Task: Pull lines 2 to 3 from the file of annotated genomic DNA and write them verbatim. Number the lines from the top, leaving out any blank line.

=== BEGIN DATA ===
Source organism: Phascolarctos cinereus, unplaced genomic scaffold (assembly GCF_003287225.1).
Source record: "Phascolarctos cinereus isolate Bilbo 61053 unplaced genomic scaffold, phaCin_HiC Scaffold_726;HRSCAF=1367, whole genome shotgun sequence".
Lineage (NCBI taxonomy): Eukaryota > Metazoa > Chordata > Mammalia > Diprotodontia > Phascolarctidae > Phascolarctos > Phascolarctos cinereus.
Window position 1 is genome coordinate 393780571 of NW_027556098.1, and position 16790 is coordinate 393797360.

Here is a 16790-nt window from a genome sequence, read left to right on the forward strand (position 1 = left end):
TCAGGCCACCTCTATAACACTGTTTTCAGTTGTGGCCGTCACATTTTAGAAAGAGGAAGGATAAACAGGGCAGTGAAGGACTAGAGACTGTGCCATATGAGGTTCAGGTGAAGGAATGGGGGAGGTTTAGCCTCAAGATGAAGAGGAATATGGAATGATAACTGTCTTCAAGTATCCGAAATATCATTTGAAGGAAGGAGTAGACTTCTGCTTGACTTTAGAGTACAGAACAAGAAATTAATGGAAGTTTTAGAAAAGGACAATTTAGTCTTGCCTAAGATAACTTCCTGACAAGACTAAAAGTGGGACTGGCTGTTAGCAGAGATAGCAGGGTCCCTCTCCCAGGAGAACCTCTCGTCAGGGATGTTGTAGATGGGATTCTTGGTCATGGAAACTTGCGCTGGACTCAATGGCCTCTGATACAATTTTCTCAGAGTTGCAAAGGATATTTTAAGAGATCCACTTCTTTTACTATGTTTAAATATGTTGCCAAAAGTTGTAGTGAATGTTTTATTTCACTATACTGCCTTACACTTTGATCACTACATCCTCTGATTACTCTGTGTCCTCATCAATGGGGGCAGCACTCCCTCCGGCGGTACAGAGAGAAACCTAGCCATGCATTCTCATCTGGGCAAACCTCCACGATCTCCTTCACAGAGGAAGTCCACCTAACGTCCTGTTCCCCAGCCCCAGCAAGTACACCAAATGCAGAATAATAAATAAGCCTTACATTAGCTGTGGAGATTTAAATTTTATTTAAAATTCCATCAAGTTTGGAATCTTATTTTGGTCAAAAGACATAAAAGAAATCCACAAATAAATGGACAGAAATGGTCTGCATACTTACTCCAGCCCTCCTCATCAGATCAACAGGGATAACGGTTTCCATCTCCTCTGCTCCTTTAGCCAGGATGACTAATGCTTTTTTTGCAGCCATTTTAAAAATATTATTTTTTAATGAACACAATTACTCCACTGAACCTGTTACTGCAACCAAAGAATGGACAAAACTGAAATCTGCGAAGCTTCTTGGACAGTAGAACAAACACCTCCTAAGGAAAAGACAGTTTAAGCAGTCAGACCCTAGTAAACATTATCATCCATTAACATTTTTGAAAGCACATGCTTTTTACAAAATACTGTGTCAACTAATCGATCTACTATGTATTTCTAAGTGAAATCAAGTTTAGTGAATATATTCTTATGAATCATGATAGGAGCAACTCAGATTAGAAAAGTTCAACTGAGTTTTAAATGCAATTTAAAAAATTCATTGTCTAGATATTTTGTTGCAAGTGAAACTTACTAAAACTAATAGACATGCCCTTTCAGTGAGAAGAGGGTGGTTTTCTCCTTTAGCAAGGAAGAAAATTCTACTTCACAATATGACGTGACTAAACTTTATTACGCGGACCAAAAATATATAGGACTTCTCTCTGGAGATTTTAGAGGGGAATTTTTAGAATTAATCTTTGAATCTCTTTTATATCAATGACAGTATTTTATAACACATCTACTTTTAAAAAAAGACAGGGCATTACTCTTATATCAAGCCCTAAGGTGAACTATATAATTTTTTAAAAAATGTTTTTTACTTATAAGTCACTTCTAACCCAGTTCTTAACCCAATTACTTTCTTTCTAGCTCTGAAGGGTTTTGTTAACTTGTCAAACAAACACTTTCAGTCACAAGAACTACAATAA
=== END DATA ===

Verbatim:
Source record: "Phascolarctos cinereus isolate Bilbo 61053 unplaced genomic scaffold, phaCin_HiC Scaffold_726;HRSCAF=1367, whole genome shotgun sequence".
Lineage (NCBI taxonomy): Eukaryota > Metazoa > Chordata > Mammalia > Diprotodontia > Phascolarctidae > Phascolarctos > Phascolarctos cinereus.